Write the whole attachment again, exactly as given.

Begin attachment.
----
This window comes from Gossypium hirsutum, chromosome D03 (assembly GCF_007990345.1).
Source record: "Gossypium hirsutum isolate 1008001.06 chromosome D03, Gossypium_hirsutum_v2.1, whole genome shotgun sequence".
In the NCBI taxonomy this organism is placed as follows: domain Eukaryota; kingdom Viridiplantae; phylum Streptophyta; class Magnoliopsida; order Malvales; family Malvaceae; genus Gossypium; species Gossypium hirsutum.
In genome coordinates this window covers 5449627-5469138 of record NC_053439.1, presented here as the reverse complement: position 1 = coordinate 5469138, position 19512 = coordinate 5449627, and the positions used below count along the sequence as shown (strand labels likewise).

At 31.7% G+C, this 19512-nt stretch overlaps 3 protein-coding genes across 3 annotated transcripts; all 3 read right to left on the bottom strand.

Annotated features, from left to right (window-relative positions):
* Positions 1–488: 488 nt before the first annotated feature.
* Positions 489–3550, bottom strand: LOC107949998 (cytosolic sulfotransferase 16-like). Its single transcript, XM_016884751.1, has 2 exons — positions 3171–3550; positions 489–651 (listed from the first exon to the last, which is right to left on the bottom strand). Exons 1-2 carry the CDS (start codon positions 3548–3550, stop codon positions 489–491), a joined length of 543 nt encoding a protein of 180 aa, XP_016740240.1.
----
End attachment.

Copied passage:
This window comes from Gossypium hirsutum, chromosome D03 (assembly GCF_007990345.1).
Source record: "Gossypium hirsutum isolate 1008001.06 chromosome D03, Gossypium_hirsutum_v2.1, whole genome shotgun sequence".
In the NCBI taxonomy this organism is placed as follows: domain Eukaryota; kingdom Viridiplantae; phylum Streptophyta; class Magnoliopsida; order Malvales; family Malvaceae; genus Gossypium; species Gossypium hirsutum.
In genome coordinates this window covers 5449627-5469138 of record NC_053439.1, presented here as the reverse complement: position 1 = coordinate 5469138, position 19512 = coordinate 5449627, and the positions used below count along the sequence as shown (strand labels likewise).

At 31.7% G+C, this 19512-nt stretch overlaps 3 protein-coding genes across 3 annotated transcripts; all 3 read right to left on the bottom strand.

Annotated features, from left to right (window-relative positions):
* Positions 1–488: 488 nt before the first annotated feature.
* Positions 489–3550, bottom strand: LOC107949998 (cytosolic sulfotransferase 16-like). Its single transcript, XM_016884751.1, has 2 exons — positions 3171–3550; positions 489–651 (listed from the first exon to the last, which is right to left on the bottom strand). Exons 1-2 carry the CDS (start codon positions 3548–3550, stop codon positions 489–491), a joined length of 543 nt encoding a protein of 180 aa, XP_016740240.1.